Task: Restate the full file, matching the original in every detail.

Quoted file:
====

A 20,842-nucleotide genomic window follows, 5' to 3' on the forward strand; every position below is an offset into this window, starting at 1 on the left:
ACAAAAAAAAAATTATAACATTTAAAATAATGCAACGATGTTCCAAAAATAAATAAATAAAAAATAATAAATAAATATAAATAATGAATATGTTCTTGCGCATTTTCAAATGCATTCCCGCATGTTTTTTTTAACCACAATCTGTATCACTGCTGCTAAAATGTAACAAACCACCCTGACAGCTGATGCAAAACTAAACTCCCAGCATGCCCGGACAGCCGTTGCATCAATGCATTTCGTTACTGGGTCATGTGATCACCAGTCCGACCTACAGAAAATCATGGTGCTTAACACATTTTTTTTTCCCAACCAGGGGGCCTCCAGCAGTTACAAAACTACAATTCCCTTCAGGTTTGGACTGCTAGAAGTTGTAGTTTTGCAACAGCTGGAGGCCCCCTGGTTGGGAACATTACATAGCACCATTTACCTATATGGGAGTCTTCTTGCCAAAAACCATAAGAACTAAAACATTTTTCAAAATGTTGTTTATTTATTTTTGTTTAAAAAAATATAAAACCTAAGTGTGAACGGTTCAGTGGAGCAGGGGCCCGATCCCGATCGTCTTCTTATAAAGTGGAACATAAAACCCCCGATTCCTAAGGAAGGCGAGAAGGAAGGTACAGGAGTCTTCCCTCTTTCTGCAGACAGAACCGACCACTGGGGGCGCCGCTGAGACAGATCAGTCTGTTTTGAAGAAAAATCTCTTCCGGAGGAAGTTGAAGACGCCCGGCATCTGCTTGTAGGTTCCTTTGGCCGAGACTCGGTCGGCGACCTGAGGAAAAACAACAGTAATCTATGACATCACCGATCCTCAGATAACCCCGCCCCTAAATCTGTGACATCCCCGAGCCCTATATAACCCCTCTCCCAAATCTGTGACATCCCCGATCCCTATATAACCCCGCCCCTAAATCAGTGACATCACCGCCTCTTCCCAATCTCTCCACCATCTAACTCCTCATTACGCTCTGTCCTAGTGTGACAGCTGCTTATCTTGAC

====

A 20,842-nucleotide genomic window follows, 5' to 3' on the forward strand; every position below is an offset into this window, starting at 1 on the left:
ACAAAAAAAAAATTATAACATTTAAAATAATGCAACGATGTTCCAAAAATAAATAAATAAAAAATAATAAATAAATATAAATAATGAATATGTTCTTGCGCATTTTCAAATGCATTCCCGCATGTTTTTTTTAACCACAATCTGTATCACTGCTGCTAAAATGTAACAAACCACCCTGACAGCTGATGCAAAACTAAACTCCCAGCATGCCCGGACAGCCGTTGCATCAATGCATTTCGTTACTGGGTCATGTGATCACCAGTCCGACCTACAGAAAATCATGGTGCTTAACACATTTTTTTTTCCCAACCAGGGGGCCTCCAGCAGTTACAAAACTACAATTCCCTTCAGGTTTGGACTGCTAGAAGTTGTAGTTTTGCAACAGCTGGAGGCCCCCTGGTTGGGAACATTACATAGCACCATTTACCTATATGGGAGTCTTCTTGCCAAAAACCATAAGAACTAAAACATTTTTCAAAATGTTGTTTATTTATTTTTGTTTAAAAAAATATAAAACCTAAGTGTGAACGGTTCAGTGGAGCAGGGGCCCGATCCCGATCGTCTTCTTATAAAGTGGAACATAAAACCCCCGATTCCTAAGGAAGGCGAGAAGGAAGGTACAGGAGTCTTCCCTCTTTCTGCAGACAGAACCGACCACTGGGGGCGCCGCTGAGACAGATCAGTCTGTTTTGAAGAAAAATCTCTTCCGGAGGAAGTTGAAGACGCCCGGCATCTGCTTGTAGGTTCCTTTGGCCGAGACTCGGTCGGCGACCTGAGGAAAAACAACAGTAATCTATGACATCACCGATCCTCAGATAACCCCGCCCCTAAATCTGTGACATCCCCGAGCCCTATATAACCCCTCTCCCAAATCTGTGACATCCCCGATCCCTATATAACCCCGCCCCTAAATCAGTGACATCACCGCCTCTTCCCAATCTCTCCACCATCTAACTCCTCATTACGCTCTGTCCTAGTGTGACAGCTGCTTATCTTGAC